Modelling Luftwaffe Jets and Wonder Weapons (Spiral)
While the Allies largely relied on mass production to help them win World War II, Hitler's Nazi Germany put a great deal of their limited resources into new technologies. Nowhere was this more evident than in some of the revolutionary aircraft developed for the Luftwaffe. By the end of 1944, a number of jet and rocket aircraft were entering front-line service in the roles of high-speed interceptor, fighter, reconnaissance and bomber.
In addition to these tangible assets, which were used with varying degrees of success, the drawing boards of Germany were littered with dozens of advanced designs that never reached the prototype or production stages. Many of these operational and paper projects advanced the pace and influenced the direction of aircraft development in the decades following World War II, with many of the German engineers responsible for these innovations seamlessly continuing their roles in the United States and the USSR.
Modellers have had a long fascination for the Luftwaffe's jet arsenal and secret weapons of fact and fiction and this new Osprey Masterclass will explore the Luftwaffe jets and rocket planes that saw service at the end of World War II. This title will discuss the background behind these wonder weapons before covering aspects of the aircraft in detail - powerplants, cockpits and ordnance - with photographic walkarounds and modelling guides. Special attention will then be given to the techniques for painting and finishing late-war jets and rocket aircraft, with step-by-step techniques offered for bare metal, puttied panel lines, unfinished plywood and the ever-controversial RLM camouflage colours. Finally, the rocket and missile technologies and the "Luftwaffe '46" phenomenon will also be covered, with modelers having a particular fascination for these "what if" aircraft that never saw service but now appear as scale models.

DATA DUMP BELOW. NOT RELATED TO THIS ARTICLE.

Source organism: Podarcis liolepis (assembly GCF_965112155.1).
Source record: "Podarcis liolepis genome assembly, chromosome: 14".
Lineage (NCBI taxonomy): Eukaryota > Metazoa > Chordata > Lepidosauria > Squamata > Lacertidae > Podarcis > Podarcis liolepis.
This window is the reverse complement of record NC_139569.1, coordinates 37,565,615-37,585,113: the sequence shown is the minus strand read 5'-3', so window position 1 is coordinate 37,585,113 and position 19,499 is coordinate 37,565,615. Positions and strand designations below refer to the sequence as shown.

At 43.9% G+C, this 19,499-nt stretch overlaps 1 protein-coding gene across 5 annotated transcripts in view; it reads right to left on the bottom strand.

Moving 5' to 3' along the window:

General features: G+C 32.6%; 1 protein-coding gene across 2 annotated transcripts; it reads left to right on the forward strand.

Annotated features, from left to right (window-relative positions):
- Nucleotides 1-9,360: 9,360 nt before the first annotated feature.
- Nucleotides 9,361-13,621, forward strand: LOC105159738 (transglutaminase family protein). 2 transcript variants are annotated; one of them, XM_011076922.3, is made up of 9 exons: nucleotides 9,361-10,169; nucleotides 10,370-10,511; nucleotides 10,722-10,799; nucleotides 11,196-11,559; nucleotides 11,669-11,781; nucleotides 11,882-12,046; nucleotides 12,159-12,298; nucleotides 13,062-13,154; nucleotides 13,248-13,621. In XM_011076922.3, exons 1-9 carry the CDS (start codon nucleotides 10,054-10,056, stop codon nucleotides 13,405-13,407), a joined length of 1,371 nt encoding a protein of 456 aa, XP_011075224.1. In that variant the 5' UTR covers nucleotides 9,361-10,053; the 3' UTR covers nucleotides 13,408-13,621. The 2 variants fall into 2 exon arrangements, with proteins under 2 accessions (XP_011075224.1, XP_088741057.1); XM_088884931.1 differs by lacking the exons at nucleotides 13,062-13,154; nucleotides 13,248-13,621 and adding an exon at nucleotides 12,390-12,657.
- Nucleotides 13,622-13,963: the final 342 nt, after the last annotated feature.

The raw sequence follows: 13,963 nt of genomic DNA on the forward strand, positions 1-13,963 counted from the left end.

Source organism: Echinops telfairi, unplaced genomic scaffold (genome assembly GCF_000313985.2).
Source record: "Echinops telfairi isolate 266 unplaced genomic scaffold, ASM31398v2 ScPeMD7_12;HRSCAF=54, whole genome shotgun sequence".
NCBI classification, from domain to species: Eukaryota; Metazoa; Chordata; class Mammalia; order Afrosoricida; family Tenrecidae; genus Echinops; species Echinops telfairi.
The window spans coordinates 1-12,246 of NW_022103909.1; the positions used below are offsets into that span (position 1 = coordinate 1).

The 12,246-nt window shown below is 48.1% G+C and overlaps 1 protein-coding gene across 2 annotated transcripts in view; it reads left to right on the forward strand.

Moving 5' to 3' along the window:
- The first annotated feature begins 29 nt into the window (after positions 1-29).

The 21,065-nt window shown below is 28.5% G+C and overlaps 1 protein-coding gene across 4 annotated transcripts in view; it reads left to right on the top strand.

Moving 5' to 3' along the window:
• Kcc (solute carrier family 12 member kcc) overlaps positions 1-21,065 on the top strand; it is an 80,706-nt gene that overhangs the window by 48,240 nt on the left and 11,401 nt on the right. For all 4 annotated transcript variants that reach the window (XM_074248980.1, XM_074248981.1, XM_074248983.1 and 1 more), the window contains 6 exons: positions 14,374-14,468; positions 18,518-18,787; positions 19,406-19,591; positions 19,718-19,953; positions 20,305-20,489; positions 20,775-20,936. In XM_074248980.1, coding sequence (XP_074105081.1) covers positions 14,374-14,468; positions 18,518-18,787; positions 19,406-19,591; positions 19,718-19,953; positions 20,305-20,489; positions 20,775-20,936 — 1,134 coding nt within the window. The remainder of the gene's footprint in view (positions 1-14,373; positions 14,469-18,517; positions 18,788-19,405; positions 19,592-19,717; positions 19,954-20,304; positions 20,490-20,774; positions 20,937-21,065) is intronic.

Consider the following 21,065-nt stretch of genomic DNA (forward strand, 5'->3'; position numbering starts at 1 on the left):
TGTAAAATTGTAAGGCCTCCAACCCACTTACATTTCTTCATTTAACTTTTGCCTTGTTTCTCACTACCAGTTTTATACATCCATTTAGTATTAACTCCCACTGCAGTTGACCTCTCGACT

About the Author
Brett Green is the editor of HyperScale (www.HyperScale.com), an online model magazine established in 1998, and a highly respected aviation modeller. He has published two books on the colours and markings of Luftwaffe aircraft: Augsburg's Last Eagles, on the late-war Messerschmitt Bf 109, and Stormbird Colors on the Me 262. For Osprey Publishing he has written Modelling 2: Modelling the Messerschmitt Bf 110 and Modelling 11: Modelling the P-47 Thunderbolt, and has co-written World War 2 US Army Fighter Modeling in the Masterclass series. Brett lives in Sydney, Australia, with his wife and two children.
"Clearly and copiously illustrated, coverage offers practical, step-by-step advice for modelers of most skill levels. Kit comments and historical remarks season sections. And notes on the Fi 103 trolley – and Simon Herbert's scratch-built 1:35 V2 Vidalwagen – should please vehicle and diorama enthusiasts."
- David L. Veres, www.cybermodeler.com
"...a fine survey of military aircraft developed by the Luftwaffe and is a strong pick for any military aircraft modeler who wants a blend of history and keys to authentic modeling."
- The Midwest Book Review (February 2013)